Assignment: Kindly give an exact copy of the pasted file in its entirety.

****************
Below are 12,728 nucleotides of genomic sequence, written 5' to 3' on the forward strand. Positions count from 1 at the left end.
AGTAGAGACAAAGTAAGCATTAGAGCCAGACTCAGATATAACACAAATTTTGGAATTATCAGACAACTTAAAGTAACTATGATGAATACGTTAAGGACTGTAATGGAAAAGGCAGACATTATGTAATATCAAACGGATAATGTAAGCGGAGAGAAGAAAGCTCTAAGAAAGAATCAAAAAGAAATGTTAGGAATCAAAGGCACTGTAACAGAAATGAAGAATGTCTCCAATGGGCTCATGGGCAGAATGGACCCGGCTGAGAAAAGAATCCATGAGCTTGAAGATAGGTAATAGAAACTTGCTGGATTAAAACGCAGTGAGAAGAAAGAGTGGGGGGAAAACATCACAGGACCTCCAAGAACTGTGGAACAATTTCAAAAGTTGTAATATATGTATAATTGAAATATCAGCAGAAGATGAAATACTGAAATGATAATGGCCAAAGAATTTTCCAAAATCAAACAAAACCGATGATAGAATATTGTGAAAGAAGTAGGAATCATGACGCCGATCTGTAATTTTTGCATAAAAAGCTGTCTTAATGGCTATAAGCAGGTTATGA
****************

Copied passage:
Below are 12,728 nucleotides of genomic sequence, written 5' to 3' on the forward strand. Positions count from 1 at the left end.
AGTAGAGACAAAGTAAGCATTAGAGCCAGACTCAGATATAACACAAATTTTGGAATTATCAGACAACTTAAAGTAACTATGATGAATACGTTAAGGACTGTAATGGAAAAGGCAGACATTATGTAATATCAAACGGATAATGTAAGCGGAGAGAAGAAAGCTCTAAGAAAGAATCAAAAAGAAATGTTAGGAATCAAAGGCACTGTAACAGAAATGAAGAATGTCTCCAATGGGCTCATGGGCAGAATGGACCCGGCTGAGAAAAGAATCCATGAGCTTGAAGATAGGTAATAGAAACTTGCTGGATTAAAACGCAGTGAGAAGAAAGAGTGGGGGGAAAACATCACAGGACCTCCAAGAACTGTGGAACAATTTCAAAAGTTGTAATATATGTATAATTGAAATATCAGCAGAAGATGAAATACTGAAATGATAATGGCCAAAGAATTTTCCAAAATCAAACAAAACCGATGATAGAATATTGTGAAAGAAGTAGGAATCATGACGCCGATCTGTAATTTTTGCATAAAAAGCTGTCTTAATGGCTATAAGCAGGTTATGA